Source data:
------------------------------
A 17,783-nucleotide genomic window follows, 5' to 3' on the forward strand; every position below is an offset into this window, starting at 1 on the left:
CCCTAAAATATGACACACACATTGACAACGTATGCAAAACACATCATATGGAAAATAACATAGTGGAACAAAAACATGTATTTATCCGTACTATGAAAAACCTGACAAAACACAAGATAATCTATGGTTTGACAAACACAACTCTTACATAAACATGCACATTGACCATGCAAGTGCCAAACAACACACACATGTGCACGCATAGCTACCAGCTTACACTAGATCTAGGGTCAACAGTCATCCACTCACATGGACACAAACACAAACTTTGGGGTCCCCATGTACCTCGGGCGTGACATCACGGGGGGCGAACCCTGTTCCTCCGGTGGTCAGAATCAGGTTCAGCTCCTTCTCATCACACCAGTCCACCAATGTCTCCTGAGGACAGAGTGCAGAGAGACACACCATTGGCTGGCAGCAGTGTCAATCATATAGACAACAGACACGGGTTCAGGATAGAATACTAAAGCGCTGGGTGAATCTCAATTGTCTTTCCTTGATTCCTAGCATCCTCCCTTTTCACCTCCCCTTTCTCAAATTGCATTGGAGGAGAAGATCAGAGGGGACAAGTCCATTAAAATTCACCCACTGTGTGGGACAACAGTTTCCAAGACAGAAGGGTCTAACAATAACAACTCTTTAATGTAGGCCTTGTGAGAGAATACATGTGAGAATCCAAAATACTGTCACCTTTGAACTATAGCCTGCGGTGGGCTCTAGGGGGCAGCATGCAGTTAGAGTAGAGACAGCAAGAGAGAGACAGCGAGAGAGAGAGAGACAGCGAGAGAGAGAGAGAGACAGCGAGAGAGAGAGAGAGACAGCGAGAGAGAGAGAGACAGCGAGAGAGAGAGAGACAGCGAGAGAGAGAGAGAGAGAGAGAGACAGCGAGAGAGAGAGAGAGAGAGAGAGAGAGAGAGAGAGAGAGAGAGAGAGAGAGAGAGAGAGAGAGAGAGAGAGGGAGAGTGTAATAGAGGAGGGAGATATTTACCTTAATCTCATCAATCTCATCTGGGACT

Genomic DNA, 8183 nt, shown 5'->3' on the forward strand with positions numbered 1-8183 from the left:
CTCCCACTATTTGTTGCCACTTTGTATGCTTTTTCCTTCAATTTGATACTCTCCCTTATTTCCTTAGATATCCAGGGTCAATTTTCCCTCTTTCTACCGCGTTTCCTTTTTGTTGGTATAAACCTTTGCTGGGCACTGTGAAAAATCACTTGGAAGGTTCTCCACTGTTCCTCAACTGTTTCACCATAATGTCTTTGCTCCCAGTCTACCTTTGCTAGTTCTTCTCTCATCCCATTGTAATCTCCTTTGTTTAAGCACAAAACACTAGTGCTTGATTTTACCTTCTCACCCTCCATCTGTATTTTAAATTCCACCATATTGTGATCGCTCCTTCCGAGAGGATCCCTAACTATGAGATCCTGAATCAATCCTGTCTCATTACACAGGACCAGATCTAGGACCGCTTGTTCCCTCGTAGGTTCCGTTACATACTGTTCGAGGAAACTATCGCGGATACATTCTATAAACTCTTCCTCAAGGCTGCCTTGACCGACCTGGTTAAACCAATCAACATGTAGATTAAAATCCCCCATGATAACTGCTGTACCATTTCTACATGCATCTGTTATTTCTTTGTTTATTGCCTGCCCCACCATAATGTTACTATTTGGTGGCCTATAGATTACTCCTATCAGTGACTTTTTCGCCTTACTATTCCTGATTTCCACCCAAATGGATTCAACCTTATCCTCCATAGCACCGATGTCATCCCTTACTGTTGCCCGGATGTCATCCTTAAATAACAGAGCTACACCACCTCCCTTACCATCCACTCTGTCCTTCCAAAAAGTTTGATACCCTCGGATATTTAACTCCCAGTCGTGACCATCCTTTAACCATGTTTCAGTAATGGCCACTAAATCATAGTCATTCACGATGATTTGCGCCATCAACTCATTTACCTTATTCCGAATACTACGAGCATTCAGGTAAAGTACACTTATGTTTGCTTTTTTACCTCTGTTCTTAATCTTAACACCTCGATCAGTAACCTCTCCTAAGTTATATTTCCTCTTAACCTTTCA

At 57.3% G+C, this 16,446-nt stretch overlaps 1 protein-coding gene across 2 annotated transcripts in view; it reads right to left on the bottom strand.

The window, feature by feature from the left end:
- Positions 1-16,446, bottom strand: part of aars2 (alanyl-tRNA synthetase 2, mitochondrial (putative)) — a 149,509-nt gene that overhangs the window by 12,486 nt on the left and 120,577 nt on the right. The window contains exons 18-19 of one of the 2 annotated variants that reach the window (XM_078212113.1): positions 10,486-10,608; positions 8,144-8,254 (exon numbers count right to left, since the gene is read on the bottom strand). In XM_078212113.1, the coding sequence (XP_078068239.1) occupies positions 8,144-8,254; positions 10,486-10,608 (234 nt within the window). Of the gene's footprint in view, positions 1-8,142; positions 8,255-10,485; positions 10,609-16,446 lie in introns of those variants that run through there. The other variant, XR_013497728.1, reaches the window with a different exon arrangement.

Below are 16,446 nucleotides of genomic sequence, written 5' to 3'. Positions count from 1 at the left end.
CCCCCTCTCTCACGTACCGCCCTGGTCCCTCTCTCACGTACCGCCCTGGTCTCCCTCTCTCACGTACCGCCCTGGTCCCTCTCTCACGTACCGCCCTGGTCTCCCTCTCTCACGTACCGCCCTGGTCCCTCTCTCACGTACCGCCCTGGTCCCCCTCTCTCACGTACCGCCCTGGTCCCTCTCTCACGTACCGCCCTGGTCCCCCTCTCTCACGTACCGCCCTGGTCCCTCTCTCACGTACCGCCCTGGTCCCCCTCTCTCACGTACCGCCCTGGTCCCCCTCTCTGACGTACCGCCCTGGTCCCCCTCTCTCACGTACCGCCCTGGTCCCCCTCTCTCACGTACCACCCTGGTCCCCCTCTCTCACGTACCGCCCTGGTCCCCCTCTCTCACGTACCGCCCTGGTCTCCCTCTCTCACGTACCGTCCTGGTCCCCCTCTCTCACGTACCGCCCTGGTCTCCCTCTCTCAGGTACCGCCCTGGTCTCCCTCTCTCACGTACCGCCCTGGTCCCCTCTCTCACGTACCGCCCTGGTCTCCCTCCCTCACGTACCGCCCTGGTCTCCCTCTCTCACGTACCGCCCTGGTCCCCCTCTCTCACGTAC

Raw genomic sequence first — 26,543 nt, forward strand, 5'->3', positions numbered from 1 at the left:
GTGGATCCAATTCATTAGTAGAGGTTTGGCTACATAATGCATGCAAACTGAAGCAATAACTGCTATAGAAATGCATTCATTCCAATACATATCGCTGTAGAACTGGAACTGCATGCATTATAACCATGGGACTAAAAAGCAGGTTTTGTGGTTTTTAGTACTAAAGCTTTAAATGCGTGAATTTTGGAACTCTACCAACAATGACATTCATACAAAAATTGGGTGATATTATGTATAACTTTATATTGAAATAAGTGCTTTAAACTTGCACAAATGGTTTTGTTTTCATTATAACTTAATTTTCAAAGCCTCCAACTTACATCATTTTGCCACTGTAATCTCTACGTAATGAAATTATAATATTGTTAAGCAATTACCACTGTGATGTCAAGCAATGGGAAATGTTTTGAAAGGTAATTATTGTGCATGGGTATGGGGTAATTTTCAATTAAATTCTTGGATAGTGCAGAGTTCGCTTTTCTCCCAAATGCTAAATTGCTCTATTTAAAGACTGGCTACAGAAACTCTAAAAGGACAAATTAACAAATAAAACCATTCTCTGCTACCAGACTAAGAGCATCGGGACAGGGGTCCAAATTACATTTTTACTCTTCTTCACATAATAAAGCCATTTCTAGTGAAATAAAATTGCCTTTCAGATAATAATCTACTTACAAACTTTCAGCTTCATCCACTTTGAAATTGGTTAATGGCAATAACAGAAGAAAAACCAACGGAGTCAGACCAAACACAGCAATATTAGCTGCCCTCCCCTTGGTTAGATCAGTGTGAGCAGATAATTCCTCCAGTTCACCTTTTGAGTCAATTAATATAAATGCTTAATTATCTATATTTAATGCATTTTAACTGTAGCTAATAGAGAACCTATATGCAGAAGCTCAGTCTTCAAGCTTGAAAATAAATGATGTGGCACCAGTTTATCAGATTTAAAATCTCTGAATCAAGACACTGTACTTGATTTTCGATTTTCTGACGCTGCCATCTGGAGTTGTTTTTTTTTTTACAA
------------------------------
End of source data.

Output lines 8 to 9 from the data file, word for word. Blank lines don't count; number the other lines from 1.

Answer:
Below are 16,446 nucleotides of genomic sequence, written 5' to 3'. Positions count from 1 at the left end.
CCCCCTCTCTCACGTACCGCCCTGGTCCCTCTCTCACGTACCGCCCTGGTCTCCCTCTCTCACGTACCGCCCTGGTCCCTCTCTCACGTACCGCCCTGGTCTCCCTCTCTCACGTACCGCCCTGGTCCCTCTCTCACGTACCGCCCTGGTCCCCCTCTCTCACGTACCGCCCTGGTCCCTCTCTCACGTACCGCCCTGGTCCCCCTCTCTCACGTACCGCCCTGGTCCCTCTCTCACGTACCGCCCTGGTCCCCCTCTCTCACGTACCGCCCTGGTCCCCCTCTCTGACGTACCGCCCTGGTCCCCCTCTCTCACGTACCGCCCTGGTCCCCCTCTCTCACGTACCACCCTGGTCCCCCTCTCTCACGTACCGCCCTGGTCCCCCTCTCTCACGTACCGCCCTGGTCTCCCTCTCTCACGTACCGTCCTGGTCCCCCTCTCTCACGTACCGCCCTGGTCTCCCTCTCTCAGGTACCGCCCTGGTCTCCCTCTCTCACGTACCGCCCTGGTCCCCTCTCTCACGTACCGCCCTGGTCTCCCTCCCTCACGTACCGCCCTGGTCTCCCTCTCTCACGTACCGCCCTGGTCCCCCTCTCTCACGTAC